Termos para indexação: Moniliophthora perniciosa, Theobroma cacao, manejo integrado da doença, seleção precoce, resistência genética.




The introduction of witches'-broom disease (Moniliophthora perniciosa) to cocoa plantations of Bahia state (Pereira et al., 1989) was responsible for the decline in productivity that caused Brazil to fall from second to fifth world largest cocoa producer. This disease is being considered as the most significant one in the cocoa-growing region of southern Bahia, and stands out as a factor of economic and social disturbance, having triggered a widespread rural exodus and the abandonment of countless farms (Luz et al., 1997; Trevisan, 1999).

To cope with this problem, the Centro de Pesquisas com Cacau (Cepec) has developed numerous programs focused on the integrated management of the disease, which include enhancing the resistance level and durability of new commercial varieties. So far, processes of recurrent selection have been performed using populations produced by crossings in a North Carolina II design (Comstock & Robinson, 1952), with three basic types: population A, from crossings among Upper Amazonian materials (Cheesman, 1944) and designed mainly for the next generation of parent selection, focused on resistance to witches'-broom and black pod diseases, fat content, and combining ability with the progenitors of the population B; population B, composed of crossings among Lower Amazonian and Trinitarian materials (Cheesman, 1944), also designed for progenitor selection based mainly on fruit and seed characteristics, production, and combining ability with the progenitors of population A; and population AB, which comprises crossings between Upper Amazonian and Lower Amazonian/Trinitarian plants, for heterosis exploration, obtained by the combination of materials with wide genetic distinction, and the addition of interesting characteristics, aimed at selecting clones and progenies for commercial planting (Pires et al., 1999). The clones of each population were selected in the Cepec's germplasm collection based on their "per se" performance as for the important agronomic traits already mentioned, and taken also into account the genetic diversity of parents and the possibility of associating resistance genes from different sources (Pires, 2003).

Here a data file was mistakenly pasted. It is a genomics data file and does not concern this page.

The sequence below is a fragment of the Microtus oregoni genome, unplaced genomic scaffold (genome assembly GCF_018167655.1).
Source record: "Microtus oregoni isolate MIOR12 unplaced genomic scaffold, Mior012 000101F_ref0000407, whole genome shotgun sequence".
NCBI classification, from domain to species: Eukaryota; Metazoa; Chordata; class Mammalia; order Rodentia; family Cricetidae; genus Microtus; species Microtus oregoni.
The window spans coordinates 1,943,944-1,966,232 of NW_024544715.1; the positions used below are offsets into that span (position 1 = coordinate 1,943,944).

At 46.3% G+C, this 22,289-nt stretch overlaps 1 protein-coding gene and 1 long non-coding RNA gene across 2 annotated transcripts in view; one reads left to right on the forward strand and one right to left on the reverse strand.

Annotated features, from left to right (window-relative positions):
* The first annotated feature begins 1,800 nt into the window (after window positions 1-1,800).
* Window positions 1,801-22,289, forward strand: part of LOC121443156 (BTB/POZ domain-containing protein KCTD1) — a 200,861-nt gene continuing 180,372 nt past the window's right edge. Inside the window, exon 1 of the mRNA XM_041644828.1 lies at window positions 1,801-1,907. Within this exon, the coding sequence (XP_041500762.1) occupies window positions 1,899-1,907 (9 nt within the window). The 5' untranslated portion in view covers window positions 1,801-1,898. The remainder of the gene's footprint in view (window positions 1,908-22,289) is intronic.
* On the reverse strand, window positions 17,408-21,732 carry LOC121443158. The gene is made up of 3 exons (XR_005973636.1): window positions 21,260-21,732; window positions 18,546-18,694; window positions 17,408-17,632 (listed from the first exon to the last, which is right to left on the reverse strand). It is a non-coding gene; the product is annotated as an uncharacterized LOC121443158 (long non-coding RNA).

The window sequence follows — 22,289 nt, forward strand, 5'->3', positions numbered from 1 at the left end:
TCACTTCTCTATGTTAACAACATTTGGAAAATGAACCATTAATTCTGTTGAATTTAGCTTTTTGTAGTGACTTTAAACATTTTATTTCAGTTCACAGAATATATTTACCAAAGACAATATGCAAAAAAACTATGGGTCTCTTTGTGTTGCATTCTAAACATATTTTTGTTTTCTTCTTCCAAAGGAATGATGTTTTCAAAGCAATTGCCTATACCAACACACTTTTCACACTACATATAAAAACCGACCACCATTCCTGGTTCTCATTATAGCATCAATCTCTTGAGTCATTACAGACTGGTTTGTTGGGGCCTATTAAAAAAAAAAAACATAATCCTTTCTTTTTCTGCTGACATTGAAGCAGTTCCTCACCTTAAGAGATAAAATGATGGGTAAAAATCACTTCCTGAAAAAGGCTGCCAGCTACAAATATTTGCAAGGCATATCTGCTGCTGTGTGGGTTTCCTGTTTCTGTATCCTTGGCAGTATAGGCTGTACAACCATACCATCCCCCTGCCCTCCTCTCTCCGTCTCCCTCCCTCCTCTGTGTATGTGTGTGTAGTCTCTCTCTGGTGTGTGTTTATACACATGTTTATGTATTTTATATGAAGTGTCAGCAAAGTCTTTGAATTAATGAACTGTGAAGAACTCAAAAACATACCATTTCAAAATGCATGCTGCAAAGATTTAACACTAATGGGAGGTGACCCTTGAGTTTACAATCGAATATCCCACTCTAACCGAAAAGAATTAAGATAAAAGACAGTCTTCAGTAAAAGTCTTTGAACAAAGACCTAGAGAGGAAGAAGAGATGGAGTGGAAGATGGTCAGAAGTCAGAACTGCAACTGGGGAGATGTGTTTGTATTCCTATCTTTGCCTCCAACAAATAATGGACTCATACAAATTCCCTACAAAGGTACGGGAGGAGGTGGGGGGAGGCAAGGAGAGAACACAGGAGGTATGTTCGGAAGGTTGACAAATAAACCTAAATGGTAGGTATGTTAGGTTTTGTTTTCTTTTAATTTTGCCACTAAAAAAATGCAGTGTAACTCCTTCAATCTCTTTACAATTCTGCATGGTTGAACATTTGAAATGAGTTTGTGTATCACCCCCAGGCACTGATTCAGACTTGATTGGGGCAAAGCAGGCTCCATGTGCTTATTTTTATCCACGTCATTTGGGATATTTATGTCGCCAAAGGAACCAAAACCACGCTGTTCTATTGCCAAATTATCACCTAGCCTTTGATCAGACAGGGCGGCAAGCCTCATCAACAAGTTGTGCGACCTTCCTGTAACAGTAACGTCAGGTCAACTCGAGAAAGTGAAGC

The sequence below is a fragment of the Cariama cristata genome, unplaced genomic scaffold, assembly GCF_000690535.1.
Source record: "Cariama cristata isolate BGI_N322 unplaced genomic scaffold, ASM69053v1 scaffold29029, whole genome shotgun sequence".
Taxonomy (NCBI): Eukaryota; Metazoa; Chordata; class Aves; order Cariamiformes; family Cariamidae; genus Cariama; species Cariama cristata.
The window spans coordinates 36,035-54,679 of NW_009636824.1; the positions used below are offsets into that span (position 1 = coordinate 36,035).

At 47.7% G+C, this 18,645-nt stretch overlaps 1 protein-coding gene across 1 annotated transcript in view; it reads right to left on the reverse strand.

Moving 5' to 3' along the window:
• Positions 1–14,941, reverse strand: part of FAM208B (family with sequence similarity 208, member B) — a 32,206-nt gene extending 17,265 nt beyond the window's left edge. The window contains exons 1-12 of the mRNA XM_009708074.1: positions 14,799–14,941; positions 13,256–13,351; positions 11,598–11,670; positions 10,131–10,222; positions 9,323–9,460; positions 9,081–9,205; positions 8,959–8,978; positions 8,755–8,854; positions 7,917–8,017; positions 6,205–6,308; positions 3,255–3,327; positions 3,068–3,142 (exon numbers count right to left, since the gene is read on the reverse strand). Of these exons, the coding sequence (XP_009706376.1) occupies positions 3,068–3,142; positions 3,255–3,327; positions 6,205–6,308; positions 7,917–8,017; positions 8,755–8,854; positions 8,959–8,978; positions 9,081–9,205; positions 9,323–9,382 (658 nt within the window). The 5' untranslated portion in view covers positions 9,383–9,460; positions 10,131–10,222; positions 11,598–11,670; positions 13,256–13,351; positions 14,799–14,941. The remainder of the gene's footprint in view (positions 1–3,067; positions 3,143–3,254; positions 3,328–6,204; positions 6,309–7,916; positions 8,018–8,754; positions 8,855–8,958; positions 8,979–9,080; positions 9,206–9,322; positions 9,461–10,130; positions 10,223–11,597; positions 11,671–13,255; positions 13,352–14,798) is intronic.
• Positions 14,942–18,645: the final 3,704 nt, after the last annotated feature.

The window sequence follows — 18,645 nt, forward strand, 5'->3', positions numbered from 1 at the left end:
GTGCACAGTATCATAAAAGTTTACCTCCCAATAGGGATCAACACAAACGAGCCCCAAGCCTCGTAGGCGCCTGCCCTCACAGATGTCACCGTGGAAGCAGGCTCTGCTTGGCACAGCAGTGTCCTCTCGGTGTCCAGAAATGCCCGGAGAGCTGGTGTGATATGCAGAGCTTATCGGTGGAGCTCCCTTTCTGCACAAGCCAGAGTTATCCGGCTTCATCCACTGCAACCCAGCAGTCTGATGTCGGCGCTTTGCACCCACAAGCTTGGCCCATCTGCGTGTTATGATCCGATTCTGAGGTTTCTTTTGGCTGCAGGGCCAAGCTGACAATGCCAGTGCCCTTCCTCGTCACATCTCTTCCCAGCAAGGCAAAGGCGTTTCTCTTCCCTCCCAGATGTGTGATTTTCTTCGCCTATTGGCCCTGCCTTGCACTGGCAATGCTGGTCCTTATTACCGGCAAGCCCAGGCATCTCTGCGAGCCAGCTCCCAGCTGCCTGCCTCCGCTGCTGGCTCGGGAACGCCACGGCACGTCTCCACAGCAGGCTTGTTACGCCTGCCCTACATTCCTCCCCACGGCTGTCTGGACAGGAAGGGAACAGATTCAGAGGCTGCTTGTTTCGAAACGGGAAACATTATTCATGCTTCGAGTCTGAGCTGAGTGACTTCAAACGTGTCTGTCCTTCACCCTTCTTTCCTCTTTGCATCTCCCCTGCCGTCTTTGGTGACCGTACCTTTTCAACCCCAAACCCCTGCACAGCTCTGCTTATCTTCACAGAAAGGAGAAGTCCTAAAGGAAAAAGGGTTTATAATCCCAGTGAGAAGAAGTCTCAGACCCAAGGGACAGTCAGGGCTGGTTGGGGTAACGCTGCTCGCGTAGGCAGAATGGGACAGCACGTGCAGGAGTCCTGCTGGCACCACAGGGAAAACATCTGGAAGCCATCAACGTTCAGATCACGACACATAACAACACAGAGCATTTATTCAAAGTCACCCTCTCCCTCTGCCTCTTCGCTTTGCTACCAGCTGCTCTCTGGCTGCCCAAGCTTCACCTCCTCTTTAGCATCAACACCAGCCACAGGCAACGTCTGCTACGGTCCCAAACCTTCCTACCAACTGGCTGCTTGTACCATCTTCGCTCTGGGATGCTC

Recurrent selection in perennial crops is becoming a commonly used technique among breeders (Cochard et al., 1993; Baudouin et al., 1997; Leroy et al., 1997). Cacao breeding programs using this strategy have been initiated in the Ivory Cost (Paulin, 1995; Pokou et al., 2009), Malaysia (Lockwood & Pang, 1993) and Brazil (Pires, 2003; Monteiro et al., 2006). Promising results in the accumulation of genes for resistance to black pod disease (Adu-Ampomah et al., 2006; N'Goran et al., 2006; Pokou et al., 2009) are already being obtained.

The objective of this work was to identify genotypes with high general combined ability for resistance to witches'-broom (Moniliophthora perniciosa) in populations formed from a first cycle of recurrent selection.


Materials and Methods